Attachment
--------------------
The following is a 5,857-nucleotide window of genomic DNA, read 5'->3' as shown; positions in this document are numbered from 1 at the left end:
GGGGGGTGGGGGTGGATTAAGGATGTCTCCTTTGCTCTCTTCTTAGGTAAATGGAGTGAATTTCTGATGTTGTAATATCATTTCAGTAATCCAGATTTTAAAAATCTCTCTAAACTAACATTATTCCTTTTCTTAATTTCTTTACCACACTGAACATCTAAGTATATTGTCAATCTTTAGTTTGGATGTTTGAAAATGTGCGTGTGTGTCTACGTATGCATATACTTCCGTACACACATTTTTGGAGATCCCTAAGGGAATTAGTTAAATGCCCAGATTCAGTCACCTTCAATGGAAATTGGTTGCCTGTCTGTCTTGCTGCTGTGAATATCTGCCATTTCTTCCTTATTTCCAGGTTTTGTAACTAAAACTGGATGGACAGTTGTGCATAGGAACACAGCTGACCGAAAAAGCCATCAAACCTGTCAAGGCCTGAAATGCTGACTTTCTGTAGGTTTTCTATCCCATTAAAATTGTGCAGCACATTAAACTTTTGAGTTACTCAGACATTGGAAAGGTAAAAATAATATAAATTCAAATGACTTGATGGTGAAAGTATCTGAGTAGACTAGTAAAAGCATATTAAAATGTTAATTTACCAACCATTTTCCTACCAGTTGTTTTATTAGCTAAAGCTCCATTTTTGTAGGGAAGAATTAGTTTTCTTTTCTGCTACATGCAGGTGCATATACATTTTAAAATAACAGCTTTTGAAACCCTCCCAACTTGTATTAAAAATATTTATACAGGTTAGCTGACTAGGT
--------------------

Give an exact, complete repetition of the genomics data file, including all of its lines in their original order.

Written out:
The following is a 5,857-nucleotide window of genomic DNA, read 5'->3' as shown; positions in this document are numbered from 1 at the left end:
GGGGGGTGGGGGTGGATTAAGGATGTCTCCTTTGCTCTCTTCTTAGGTAAATGGAGTGAATTTCTGATGTTGTAATATCATTTCAGTAATCCAGATTTTAAAAATCTCTCTAAACTAACATTATTCCTTTTCTTAATTTCTTTACCACACTGAACATCTAAGTATATTGTCAATCTTTAGTTTGGATGTTTGAAAATGTGCGTGTGTGTCTACGTATGCATATACTTCCGTACACACATTTTTGGAGATCCCTAAGGGAATTAGTTAAATGCCCAGATTCAGTCACCTTCAATGGAAATTGGTTGCCTGTCTGTCTTGCTGCTGTGAATATCTGCCATTTCTTCCTTATTTCCAGGTTTTGTAACTAAAACTGGATGGACAGTTGTGCATAGGAACACAGCTGACCGAAAAAGCCATCAAACCTGTCAAGGCCTGAAATGCTGACTTTCTGTAGGTTTTCTATCCCATTAAAATTGTGCAGCACATTAAACTTTTGAGTTACTCAGACATTGGAAAGGTAAAAATAATATAAATTCAAATGACTTGATGGTGAAAGTATCTGAGTAGACTAGTAAAAGCATATTAAAATGTTAATTTACCAACCATTTTCCTACCAGTTGTTTTATTAGCTAAAGCTCCATTTTTGTAGGGAAGAATTAGTTTTCTTTTCTGCTACATGCAGGTGCATATACATTTTAAAATAACAGCTTTTGAAACCCTCCCAACTTGTATTAAAAATATTTATACAGGTTAGCTGACTAGGT